To be sure, a years-long debate has raged over whether children are being over-prescribed ADHD drugs. And the number of calls to poison-control centers in the U.S. regarding intentional or unintentional ADHD medication exposure among people aged 19 and under increased overall by more than 60% between 2000 and 2014, according to a 2018 study in the peer-reviewed journal Pediatrics. Russell Barkley, a clinical professor of psychiatry at the Virginia Commonwealth University Medical Center, calls ADHD a disorder of “executive functions” like working memory and self-motivation. Many people with ADHD also struggle with time management, emotional self-regulation and self-restraint, he said. “People think it’s just an attention disorder, and it’s a lot worse than that,” Barkley told MarketWatch. “It’s not taken as seriously as it should be, because I think the name implies a rather trivial impairment when there’s much, much more going on.” Young people with ADHD are more likely to get laid off Consider, for example, 2013 research that found young adults diagnosed with ADHD are much less likely to enroll in a four-year institution after high school, and 11 times more likely to be unemployed and not in school. The group with ADHD was also more likely to have ever been fired, more likely to have ever been laid off, and more likely to have ever quit a job due to dislike relative to a comparison group. “They’re more likely to have a much more checkered work history with more frequent job changes,” Barkley said. “When you’re just starting out in your career, it’s not too bad.” However, it can affect your promotional opportunities, he said. Meanwhile, “childhood ADHD reduces adult employment by approximately 10 percentage points, reduces earnings by 33% and increases social assistance receipt by 15 percentage points,” according to a separate 2013 National Bureau of Economic Research working paper. Jalpa Doshi, the lead author of a 2012 study analyzing the economic impact of ADHD and a professor of medicine at the University of Pennsylvania’s Perelman School of Medicine, suggested to MarketWatch that “early identification and early management and support systems for ADHD would be key.”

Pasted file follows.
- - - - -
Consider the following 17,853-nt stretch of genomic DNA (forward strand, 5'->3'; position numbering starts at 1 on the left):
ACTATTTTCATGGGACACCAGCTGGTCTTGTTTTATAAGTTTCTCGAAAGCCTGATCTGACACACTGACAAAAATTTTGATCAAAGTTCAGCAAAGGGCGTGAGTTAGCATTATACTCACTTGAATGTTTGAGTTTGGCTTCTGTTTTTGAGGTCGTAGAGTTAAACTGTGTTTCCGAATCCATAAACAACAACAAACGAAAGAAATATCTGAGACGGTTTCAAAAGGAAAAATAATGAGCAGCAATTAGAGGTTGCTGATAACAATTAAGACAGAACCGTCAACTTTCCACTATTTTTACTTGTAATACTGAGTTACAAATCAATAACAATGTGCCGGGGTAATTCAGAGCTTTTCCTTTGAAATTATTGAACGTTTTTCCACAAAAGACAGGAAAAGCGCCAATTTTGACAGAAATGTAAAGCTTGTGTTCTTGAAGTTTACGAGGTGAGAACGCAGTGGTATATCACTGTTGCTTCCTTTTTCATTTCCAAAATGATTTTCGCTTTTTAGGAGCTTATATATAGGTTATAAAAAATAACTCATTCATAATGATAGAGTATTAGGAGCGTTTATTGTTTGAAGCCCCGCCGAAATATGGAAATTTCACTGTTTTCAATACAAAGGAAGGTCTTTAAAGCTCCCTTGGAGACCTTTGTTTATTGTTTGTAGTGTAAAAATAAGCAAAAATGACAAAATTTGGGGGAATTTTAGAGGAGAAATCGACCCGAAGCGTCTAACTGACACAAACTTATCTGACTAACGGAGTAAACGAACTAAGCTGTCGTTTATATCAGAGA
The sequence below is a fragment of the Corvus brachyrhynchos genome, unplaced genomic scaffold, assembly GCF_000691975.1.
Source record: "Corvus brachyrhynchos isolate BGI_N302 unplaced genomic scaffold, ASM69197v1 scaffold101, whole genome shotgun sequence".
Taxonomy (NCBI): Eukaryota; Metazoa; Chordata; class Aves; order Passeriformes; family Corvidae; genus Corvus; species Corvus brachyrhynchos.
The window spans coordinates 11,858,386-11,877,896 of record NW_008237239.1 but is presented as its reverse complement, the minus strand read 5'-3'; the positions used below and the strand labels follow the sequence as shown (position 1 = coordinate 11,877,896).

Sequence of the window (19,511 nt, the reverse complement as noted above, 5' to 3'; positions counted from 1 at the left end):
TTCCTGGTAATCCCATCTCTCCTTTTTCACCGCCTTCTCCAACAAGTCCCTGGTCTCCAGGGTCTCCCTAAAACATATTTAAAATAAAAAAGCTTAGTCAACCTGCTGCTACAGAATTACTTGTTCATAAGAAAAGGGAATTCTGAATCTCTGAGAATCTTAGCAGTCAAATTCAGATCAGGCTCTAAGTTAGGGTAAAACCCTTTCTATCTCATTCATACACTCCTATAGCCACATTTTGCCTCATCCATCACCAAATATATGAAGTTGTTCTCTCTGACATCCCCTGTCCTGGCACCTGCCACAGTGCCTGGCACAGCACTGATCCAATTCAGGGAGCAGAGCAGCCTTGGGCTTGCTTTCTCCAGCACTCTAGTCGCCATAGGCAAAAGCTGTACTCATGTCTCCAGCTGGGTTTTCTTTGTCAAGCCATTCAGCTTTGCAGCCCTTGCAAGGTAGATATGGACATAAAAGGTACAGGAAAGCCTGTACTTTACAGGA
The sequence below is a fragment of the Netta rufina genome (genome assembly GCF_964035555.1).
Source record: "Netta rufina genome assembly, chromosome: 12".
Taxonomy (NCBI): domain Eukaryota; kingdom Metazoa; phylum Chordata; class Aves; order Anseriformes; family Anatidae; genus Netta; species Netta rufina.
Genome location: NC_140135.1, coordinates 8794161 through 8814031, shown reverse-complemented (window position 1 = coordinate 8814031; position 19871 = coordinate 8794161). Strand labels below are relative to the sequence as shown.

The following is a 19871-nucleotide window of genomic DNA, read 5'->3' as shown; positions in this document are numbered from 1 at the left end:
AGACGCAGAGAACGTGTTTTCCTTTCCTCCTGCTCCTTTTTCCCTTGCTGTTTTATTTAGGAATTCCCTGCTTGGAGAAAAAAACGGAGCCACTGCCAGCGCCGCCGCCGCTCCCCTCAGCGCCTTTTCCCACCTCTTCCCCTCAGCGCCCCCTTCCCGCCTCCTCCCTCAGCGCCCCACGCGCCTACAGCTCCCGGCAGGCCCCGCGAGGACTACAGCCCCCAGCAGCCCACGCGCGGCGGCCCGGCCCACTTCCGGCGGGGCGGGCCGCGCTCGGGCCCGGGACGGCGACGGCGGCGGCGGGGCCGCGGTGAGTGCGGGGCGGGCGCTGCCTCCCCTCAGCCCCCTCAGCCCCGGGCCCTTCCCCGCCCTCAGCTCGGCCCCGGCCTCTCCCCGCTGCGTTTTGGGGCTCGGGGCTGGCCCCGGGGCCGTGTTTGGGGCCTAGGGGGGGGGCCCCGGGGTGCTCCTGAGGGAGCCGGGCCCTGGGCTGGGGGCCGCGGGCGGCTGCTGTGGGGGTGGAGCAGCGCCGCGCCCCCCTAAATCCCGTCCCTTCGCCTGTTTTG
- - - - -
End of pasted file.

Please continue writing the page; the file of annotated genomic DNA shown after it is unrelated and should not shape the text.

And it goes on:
Those could perhaps help “avoid the consequences later on in terms of either being unemployed,” she said, “or being employed but having lower wages, or being less productive at work either through absenteeism or presenteeism.” Adults with ADHD also report more difficulty with personal-finance issues like managing and saving money, missing loan payments, impulse buying, having utilities terminated over nonpayment, and having a poor credit rating, according to Barkley. But, as Ali pointed out in his Twitter thread, people’s experiences with ADHD aren’t homogeneous — nor are their strategies for managing it or even their general attitude toward the disorder. ADHD coach Erik Anderson, a longtime disability advocate from St. Louis, Mo., who has both ADHD and cerebral palsy, struggles with his working memory, being on time and “rumination and negative stories,” he told MarketWatch. “The human brain tends toward negativity anyway, but with ADD-ers, that’s kind of amplified,” he said. “So we tend to tell ourselves bad stories, and catastrophize, and minimize our accomplishments.”